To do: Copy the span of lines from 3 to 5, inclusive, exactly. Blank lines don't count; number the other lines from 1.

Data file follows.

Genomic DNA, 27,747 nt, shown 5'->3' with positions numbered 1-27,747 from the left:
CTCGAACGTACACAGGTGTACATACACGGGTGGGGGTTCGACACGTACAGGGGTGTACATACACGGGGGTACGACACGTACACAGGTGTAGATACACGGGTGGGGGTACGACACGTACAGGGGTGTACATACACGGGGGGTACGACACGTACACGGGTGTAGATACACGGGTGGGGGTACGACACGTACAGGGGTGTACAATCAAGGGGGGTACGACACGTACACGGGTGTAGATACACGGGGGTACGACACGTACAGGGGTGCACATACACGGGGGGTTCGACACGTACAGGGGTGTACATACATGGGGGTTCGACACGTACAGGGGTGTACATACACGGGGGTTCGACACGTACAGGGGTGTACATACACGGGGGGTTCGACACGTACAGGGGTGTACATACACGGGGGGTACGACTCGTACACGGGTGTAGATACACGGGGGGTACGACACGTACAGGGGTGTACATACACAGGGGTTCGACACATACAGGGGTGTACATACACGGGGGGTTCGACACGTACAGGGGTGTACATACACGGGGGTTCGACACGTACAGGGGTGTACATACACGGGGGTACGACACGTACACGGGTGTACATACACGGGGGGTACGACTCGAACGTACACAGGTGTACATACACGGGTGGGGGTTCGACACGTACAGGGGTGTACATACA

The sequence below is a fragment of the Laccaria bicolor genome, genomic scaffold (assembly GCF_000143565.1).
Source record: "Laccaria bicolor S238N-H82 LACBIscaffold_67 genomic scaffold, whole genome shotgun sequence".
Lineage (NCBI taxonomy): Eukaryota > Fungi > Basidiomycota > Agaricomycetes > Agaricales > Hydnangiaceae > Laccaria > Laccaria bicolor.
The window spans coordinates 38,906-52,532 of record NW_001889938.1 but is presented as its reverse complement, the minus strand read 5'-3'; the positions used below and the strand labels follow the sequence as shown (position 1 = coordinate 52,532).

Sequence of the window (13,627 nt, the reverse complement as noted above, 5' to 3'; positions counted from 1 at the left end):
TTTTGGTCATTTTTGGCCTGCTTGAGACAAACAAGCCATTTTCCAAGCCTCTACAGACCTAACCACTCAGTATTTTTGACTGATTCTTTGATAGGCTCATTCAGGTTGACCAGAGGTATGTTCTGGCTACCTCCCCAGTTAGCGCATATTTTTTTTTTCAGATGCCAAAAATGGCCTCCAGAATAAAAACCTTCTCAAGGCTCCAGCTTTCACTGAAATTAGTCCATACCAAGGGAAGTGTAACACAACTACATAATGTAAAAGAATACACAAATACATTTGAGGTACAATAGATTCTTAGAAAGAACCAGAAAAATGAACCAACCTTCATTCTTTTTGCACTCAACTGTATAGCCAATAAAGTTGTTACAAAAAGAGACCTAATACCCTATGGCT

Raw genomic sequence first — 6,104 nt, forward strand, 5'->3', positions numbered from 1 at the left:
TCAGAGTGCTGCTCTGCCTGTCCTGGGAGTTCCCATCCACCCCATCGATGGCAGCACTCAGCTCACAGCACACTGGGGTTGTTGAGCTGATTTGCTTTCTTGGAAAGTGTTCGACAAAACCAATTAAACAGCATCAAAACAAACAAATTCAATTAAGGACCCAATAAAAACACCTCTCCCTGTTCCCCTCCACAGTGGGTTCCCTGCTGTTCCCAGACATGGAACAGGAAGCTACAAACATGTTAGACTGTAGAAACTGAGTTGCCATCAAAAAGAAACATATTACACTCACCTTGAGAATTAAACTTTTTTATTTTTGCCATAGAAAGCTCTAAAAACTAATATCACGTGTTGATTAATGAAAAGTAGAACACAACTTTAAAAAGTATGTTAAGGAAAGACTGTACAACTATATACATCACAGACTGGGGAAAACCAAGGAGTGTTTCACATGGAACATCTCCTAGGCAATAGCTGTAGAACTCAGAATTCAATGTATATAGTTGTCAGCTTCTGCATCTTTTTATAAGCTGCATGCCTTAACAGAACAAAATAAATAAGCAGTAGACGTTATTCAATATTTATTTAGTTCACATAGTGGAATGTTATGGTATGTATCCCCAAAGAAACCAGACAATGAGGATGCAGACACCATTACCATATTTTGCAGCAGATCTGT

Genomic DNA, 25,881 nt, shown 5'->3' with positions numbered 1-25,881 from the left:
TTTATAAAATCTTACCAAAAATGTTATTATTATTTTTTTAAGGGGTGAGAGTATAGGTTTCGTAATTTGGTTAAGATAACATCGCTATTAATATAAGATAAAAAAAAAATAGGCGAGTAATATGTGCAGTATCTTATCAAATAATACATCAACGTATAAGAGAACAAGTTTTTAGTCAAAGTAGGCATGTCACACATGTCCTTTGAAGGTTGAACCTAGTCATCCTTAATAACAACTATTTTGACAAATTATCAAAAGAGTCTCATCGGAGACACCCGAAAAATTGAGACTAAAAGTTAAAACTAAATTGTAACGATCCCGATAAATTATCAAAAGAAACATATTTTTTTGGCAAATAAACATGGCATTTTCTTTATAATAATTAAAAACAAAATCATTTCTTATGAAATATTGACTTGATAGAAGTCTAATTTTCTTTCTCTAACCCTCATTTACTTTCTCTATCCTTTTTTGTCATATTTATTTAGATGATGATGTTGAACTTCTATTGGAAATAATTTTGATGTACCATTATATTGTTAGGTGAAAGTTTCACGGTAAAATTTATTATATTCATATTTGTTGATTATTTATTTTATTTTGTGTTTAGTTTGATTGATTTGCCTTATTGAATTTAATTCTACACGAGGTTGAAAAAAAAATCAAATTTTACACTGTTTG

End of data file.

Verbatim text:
The sequence below is a fragment of the Laccaria bicolor genome, genomic scaffold (assembly GCF_000143565.1).
Source record: "Laccaria bicolor S238N-H82 LACBIscaffold_67 genomic scaffold, whole genome shotgun sequence".
Lineage (NCBI taxonomy): Eukaryota > Fungi > Basidiomycota > Agaricomycetes > Agaricales > Hydnangiaceae > Laccaria > Laccaria bicolor.